Acland Street, St Kilda, with 7-Eleven, Subway and vacant office space - click to see McDonalds to the left

Carol Nader wrote an article in The Age on the weekend bemoaning the decline of St Kilda’s famous Acland Street. She reports there are eight shops with “for lease” signs:

The strip that used to have everything is now bereft of a newsagent and a florist. Kinki Gerlinki has shut down and the Quick Brown Fox has moved to the Balaclava end of Carlisle Street. The Vibe cafe a few doors down from the iconic Cicciolina restaurant is gone.

With the closure of “cool and quirky” fashion and vintage clothes shops in Carlisle and Barkley streets, she counts 12 empty shops in the village precinct.

Ms Nader’s main emphasis is on the current poor economic climate for retailing, but a letter writer to The Age, Maxine Hardinge, reckons the rot set in long ago. She says St Kilda “was sold to the devil 20 years ago when McDonald’s and other chain stores started the ”creep”. The morph into Chadstone-by-the-Bay has long been complete”.

Sadly, the same thing is happening in Balaclava, with Priceline, Crust, Telechoice, Kinki Gerlinki, Flight Centre, 7-Eleven, Quick Brown Fox, Subway, Urban Burger etc gradually squeezing out the independent retailers.

Ms Hardinge says council should cap the number of chain stores and favour independent retailers, otherwise “the particular flavour of the suburb – that thing that attracts people to live and shop there”, will be lost.

Like these writers, I would be disappointed to see the special character and personality of these villages fade away. I’d prefer an Acland Street “where an Italian deli sits between a Middle Eastern bakery and an antiques shop”. I’d like to think St Kilda’s cake shops will be there forever.

However the idea that a council should manage the mix of uses in a centre, as if it were a mall under its management, is an idea that – to put it as politely as I can – is well ahead of its time.

It should be self-evident that the 7-Eleven’s and their ilk are moving into these villages because there’s a demand for them. They’re attracting customers more successfully and generating larger profits than the shops they’ve replaced (or, less charitably, squeezed out). The customers of Acland Street have spoken and the chains appear to be winning.

While St Kilda has enough “hip” inhabitants to give it a cool profile, it seems those who want a village of cool, quirky and traditional shops are actually in the minority. This might seem surprising but, as the My School debacle showed, drill down below the average and most places will reveal many residents in different age, family status, educational and income strata.

Many of these people have what the writers might think of as common tastes. St Kilda has long-standing residents who have no interest in the special character of the village. It has many newcomers attracted by the vibrancy of the place but whose interests are decidedly plebeian, even bogan.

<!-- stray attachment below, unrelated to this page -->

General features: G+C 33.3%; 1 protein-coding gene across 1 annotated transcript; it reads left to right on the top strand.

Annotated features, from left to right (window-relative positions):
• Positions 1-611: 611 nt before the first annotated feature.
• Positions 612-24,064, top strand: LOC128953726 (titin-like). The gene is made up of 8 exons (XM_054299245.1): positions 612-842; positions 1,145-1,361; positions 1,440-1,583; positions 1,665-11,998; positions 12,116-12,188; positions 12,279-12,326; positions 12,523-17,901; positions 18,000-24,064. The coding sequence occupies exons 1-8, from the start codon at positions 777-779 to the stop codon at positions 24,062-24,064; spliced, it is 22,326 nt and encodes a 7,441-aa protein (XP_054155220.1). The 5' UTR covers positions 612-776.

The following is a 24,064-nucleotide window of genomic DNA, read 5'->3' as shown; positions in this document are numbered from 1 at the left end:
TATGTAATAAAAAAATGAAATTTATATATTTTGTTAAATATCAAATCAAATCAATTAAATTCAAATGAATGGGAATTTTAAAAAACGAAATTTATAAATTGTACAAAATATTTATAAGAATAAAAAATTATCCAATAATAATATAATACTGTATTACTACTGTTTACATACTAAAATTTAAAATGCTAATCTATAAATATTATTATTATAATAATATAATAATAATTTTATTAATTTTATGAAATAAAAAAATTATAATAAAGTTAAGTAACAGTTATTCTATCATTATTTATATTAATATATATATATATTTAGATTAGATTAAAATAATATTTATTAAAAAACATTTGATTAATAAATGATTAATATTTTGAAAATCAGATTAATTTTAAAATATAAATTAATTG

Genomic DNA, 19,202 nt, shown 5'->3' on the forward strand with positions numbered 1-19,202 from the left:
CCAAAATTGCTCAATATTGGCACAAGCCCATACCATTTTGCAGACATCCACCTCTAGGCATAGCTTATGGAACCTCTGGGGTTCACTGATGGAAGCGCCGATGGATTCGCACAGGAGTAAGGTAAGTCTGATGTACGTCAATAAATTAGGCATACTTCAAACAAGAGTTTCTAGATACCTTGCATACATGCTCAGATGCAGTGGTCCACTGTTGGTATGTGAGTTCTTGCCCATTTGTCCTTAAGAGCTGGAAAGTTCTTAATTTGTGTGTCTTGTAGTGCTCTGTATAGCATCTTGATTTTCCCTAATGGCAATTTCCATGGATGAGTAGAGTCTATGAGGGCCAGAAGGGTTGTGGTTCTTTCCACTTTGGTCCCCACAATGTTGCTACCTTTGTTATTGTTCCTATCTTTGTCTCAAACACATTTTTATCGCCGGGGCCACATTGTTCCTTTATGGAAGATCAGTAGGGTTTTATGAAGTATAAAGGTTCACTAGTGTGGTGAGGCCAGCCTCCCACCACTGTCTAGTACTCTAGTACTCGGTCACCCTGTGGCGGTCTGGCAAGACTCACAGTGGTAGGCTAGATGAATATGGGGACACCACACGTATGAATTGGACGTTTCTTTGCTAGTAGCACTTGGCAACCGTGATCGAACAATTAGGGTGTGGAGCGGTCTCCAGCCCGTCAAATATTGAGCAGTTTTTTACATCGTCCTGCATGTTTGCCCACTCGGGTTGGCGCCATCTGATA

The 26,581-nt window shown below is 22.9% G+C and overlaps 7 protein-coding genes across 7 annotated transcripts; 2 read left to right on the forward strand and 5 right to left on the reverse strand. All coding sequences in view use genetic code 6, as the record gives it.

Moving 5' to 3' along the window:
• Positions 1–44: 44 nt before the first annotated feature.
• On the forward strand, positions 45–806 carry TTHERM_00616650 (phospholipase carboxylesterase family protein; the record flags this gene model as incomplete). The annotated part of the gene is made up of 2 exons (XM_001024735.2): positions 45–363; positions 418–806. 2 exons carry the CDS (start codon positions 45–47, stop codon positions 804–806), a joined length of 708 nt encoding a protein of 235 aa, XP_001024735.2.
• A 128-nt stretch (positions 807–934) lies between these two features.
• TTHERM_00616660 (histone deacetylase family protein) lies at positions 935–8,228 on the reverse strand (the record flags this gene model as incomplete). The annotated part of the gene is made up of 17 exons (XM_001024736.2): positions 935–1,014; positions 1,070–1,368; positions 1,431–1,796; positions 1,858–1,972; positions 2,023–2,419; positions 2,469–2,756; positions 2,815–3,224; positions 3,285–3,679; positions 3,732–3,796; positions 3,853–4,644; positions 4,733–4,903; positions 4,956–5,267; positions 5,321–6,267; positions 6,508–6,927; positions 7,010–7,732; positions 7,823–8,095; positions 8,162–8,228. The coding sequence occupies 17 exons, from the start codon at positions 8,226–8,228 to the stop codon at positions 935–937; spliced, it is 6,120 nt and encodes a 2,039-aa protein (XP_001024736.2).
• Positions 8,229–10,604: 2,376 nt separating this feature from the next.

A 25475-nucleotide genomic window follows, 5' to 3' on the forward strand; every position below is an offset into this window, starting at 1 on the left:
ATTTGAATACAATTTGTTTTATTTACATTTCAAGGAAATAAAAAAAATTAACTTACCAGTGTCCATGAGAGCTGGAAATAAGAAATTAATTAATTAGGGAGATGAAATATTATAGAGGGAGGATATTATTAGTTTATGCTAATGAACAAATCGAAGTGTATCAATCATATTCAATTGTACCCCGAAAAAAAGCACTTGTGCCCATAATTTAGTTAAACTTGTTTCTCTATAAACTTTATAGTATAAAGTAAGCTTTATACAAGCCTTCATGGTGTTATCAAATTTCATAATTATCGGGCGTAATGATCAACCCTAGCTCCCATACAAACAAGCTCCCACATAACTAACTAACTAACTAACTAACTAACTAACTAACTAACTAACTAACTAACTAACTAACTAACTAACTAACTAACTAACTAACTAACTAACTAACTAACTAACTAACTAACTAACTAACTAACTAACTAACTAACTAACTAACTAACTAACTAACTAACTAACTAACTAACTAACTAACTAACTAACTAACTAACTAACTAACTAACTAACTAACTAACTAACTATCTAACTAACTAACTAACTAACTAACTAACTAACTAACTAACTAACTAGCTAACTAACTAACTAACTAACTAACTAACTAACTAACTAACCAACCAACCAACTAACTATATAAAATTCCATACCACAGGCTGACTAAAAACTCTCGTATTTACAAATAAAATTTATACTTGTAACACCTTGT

Much as I personally would love to see the diversity of places like Acland Street preserved, resorting to regulation as Ms Hardinge proposes is not only impractical, but inequitable. It would give priority to the interests of what appears to be a minority.

Ironically, the sort of transition she fears has parallels with the way many fashionable inner city areas got their “cool” in the first place. The gentrifying yuppies of the 60s, 70s and 80s profoundly changed the living circumstances of the working class populations in inner city neighbourhoods.

For example, not so long ago all those boutique hotels in places like Fitzroy and Sydney’s Surry Hills were old fashioned drinking establishments, frequented largely by older men. Gentrification brought unaffordable bar prices, unsympathetic fellow patrons, and eventually no admittance. Not to mention higher rents, noisy parties, parking problems, and more.

It occurs to me that while nothing’s certain, the only way to be really confident about protecting the special personality of a village is for the majority of the users to value that character very highly – to want to buy their clothes from the quirky shop rather than from Sportsgirl. That’s only going to happen when the majority have very similar tastes – in other words, when the population is relatively homogeneous rather than diverse. But in St Kilda, the “bogans of taste” are moving in. It’s ironic that the diversity of shops might be undermined by the increasing diversity of the population.

One strategy that could help to retain interesting shops would be to increase the supply of retail space, so non-mainstream uses could find lower rent locations on the edge of an activity centre or in second class retail space, rather than be squeezed out entirely. It’s not a perfect solution because chain stores would continue to detract from the overall “non-mainstream” character of the village, but it could help maintain retail diversity.

There’s yet another irony here though, because the same group who want to regulate the retail mix are also the group most likely to oppose expansion and/or redevelopment.